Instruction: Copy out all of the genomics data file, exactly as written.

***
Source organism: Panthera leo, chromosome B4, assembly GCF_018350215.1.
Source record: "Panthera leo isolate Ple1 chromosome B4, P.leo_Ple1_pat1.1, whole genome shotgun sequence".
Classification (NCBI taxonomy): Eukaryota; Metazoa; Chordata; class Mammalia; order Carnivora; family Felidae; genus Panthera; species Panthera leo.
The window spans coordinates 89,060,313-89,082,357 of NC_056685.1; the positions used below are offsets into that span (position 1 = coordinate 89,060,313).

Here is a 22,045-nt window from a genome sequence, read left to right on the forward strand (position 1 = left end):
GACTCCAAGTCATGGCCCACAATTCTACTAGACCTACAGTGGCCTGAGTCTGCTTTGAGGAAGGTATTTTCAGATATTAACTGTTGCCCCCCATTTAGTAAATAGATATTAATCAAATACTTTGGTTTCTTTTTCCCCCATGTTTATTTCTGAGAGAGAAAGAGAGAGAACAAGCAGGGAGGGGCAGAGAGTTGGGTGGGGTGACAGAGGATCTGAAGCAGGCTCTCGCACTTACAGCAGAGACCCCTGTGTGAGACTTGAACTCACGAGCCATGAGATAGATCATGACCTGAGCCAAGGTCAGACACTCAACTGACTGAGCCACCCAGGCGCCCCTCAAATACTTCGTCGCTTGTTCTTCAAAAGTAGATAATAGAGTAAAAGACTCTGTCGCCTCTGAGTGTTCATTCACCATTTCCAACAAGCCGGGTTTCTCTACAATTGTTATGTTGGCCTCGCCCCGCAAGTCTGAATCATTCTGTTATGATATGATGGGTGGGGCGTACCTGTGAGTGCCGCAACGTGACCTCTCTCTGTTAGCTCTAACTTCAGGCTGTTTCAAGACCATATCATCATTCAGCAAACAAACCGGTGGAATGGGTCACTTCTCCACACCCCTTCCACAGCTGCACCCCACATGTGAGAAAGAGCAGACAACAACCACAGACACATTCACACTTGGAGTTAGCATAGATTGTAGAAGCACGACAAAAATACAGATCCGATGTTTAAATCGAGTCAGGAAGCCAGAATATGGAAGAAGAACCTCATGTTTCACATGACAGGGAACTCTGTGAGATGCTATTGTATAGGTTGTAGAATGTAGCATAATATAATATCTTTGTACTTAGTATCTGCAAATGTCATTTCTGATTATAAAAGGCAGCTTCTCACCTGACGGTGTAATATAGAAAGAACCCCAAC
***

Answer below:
Source organism: Panthera leo, chromosome B4, assembly GCF_018350215.1.
Source record: "Panthera leo isolate Ple1 chromosome B4, P.leo_Ple1_pat1.1, whole genome shotgun sequence".
Classification (NCBI taxonomy): Eukaryota; Metazoa; Chordata; class Mammalia; order Carnivora; family Felidae; genus Panthera; species Panthera leo.
The window spans coordinates 89,060,313-89,082,357 of NC_056685.1; the positions used below are offsets into that span (position 1 = coordinate 89,060,313).

Here is a 22,045-nt window from a genome sequence, read left to right on the forward strand (position 1 = left end):
GACTCCAAGTCATGGCCCACAATTCTACTAGACCTACAGTGGCCTGAGTCTGCTTTGAGGAAGGTATTTTCAGATATTAACTGTTGCCCCCCATTTAGTAAATAGATATTAATCAAATACTTTGGTTTCTTTTTCCCCCATGTTTATTTCTGAGAGAGAAAGAGAGAGAACAAGCAGGGAGGGGCAGAGAGTTGGGTGGGGTGACAGAGGATCTGAAGCAGGCTCTCGCACTTACAGCAGAGACCCCTGTGTGAGACTTGAACTCACGAGCCATGAGATAGATCATGACCTGAGCCAAGGTCAGACACTCAACTGACTGAGCCACCCAGGCGCCCCTCAAATACTTCGTCGCTTGTTCTTCAAAAGTAGATAATAGAGTAAAAGACTCTGTCGCCTCTGAGTGTTCATTCACCATTTCCAACAAGCCGGGTTTCTCTACAATTGTTATGTTGGCCTCGCCCCGCAAGTCTGAATCATTCTGTTATGATATGATGGGTGGGGCGTACCTGTGAGTGCCGCAACGTGACCTCTCTCTGTTAGCTCTAACTTCAGGCTGTTTCAAGACCATATCATCATTCAGCAAACAAACCGGTGGAATGGGTCACTTCTCCACACCCCTTCCACAGCTGCACCCCACATGTGAGAAAGAGCAGACAACAACCACAGACACATTCACACTTGGAGTTAGCATAGATTGTAGAAGCACGACAAAAATACAGATCCGATGTTTAAATCGAGTCAGGAAGCCAGAATATGGAAGAAGAACCTCATGTTTCACATGACAGGGAACTCTGTGAGATGCTATTGTATAGGTTGTAGAATGTAGCATAATATAATATCTTTGTACTTAGTATCTGCAAATGTCATTTCTGATTATAAAAGGCAGCTTCTCACCTGACGGTGTAATATAGAAAGAACCCCAAC